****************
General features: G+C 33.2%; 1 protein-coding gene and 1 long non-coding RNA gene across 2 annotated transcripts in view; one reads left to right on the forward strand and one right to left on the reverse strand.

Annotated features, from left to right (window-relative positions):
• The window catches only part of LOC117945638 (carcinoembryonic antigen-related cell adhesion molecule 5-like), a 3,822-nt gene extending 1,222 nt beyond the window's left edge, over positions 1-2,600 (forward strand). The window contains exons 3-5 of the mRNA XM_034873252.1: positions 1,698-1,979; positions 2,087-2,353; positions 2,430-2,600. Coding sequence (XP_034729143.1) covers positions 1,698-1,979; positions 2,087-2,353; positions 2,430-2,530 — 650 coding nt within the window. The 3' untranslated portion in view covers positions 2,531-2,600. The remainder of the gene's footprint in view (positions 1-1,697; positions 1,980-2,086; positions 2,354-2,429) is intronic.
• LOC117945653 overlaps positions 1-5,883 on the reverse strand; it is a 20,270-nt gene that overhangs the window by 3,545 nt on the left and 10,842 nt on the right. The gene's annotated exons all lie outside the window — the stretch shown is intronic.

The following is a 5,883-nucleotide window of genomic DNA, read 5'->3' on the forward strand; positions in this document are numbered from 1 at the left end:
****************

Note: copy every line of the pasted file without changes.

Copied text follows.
General features: G+C 33.2%; 1 protein-coding gene and 1 long non-coding RNA gene across 2 annotated transcripts in view; one reads left to right on the forward strand and one right to left on the reverse strand.

Annotated features, from left to right (window-relative positions):
• The window catches only part of LOC117945638 (carcinoembryonic antigen-related cell adhesion molecule 5-like), a 3,822-nt gene extending 1,222 nt beyond the window's left edge, over positions 1-2,600 (forward strand). The window contains exons 3-5 of the mRNA XM_034873252.1: positions 1,698-1,979; positions 2,087-2,353; positions 2,430-2,600. Coding sequence (XP_034729143.1) covers positions 1,698-1,979; positions 2,087-2,353; positions 2,430-2,530 — 650 coding nt within the window. The 3' untranslated portion in view covers positions 2,531-2,600. The remainder of the gene's footprint in view (positions 1-1,697; positions 1,980-2,086; positions 2,354-2,429) is intronic.
• LOC117945653 overlaps positions 1-5,883 on the reverse strand; it is a 20,270-nt gene that overhangs the window by 3,545 nt on the left and 10,842 nt on the right. The gene's annotated exons all lie outside the window — the stretch shown is intronic.

The following is a 5,883-nucleotide window of genomic DNA, read 5'->3' on the forward strand; positions in this document are numbered from 1 at the left end: